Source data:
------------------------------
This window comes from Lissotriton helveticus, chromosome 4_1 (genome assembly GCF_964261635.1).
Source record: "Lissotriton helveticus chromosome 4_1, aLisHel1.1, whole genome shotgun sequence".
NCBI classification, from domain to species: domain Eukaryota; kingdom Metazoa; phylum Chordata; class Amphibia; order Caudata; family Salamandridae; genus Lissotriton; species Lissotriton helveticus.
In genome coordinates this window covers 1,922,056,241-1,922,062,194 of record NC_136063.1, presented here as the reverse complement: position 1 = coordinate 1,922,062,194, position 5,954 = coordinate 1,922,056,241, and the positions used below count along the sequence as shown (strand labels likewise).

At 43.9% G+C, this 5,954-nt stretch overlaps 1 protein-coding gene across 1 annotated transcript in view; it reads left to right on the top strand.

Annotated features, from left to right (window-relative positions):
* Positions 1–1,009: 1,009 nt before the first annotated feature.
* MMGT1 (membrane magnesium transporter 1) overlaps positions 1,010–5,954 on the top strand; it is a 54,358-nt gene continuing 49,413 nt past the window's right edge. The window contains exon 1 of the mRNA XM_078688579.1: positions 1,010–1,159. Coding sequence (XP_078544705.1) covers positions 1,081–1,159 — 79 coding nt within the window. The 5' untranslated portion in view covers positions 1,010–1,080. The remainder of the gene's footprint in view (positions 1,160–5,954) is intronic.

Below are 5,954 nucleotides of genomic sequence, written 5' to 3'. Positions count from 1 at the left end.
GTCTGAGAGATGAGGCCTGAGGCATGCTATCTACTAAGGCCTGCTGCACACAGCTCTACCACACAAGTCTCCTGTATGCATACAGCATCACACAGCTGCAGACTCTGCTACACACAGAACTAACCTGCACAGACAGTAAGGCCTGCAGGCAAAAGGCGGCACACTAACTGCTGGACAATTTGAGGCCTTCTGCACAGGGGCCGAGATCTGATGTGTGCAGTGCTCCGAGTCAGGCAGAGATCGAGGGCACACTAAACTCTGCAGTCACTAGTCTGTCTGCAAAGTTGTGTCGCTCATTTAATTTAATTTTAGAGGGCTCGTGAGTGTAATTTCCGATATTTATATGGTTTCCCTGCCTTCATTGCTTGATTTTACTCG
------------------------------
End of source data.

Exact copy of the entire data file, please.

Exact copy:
This window comes from Lissotriton helveticus, chromosome 4_1 (genome assembly GCF_964261635.1).
Source record: "Lissotriton helveticus chromosome 4_1, aLisHel1.1, whole genome shotgun sequence".
NCBI classification, from domain to species: domain Eukaryota; kingdom Metazoa; phylum Chordata; class Amphibia; order Caudata; family Salamandridae; genus Lissotriton; species Lissotriton helveticus.
In genome coordinates this window covers 1,922,056,241-1,922,062,194 of record NC_136063.1, presented here as the reverse complement: position 1 = coordinate 1,922,062,194, position 5,954 = coordinate 1,922,056,241, and the positions used below count along the sequence as shown (strand labels likewise).

At 43.9% G+C, this 5,954-nt stretch overlaps 1 protein-coding gene across 1 annotated transcript in view; it reads left to right on the top strand.

Annotated features, from left to right (window-relative positions):
* Positions 1–1,009: 1,009 nt before the first annotated feature.
* MMGT1 (membrane magnesium transporter 1) overlaps positions 1,010–5,954 on the top strand; it is a 54,358-nt gene continuing 49,413 nt past the window's right edge. The window contains exon 1 of the mRNA XM_078688579.1: positions 1,010–1,159. Coding sequence (XP_078544705.1) covers positions 1,081–1,159 — 79 coding nt within the window. The 5' untranslated portion in view covers positions 1,010–1,080. The remainder of the gene's footprint in view (positions 1,160–5,954) is intronic.

Below are 5,954 nucleotides of genomic sequence, written 5' to 3'. Positions count from 1 at the left end.
GTCTGAGAGATGAGGCCTGAGGCATGCTATCTACTAAGGCCTGCTGCACACAGCTCTACCACACAAGTCTCCTGTATGCATACAGCATCACACAGCTGCAGACTCTGCTACACACAGAACTAACCTGCACAGACAGTAAGGCCTGCAGGCAAAAGGCGGCACACTAACTGCTGGACAATTTGAGGCCTTCTGCACAGGGGCCGAGATCTGATGTGTGCAGTGCTCCGAGTCAGGCAGAGATCGAGGGCACACTAAACTCTGCAGTCACTAGTCTGTCTGCAAAGTTGTGTCGCTCATTTAATTTAATTTTAGAGGGCTCGTGAGTGTAATTTCCGATATTTATATGGTTTCCCTGCCTTCATTGCTTGATTTTACTCG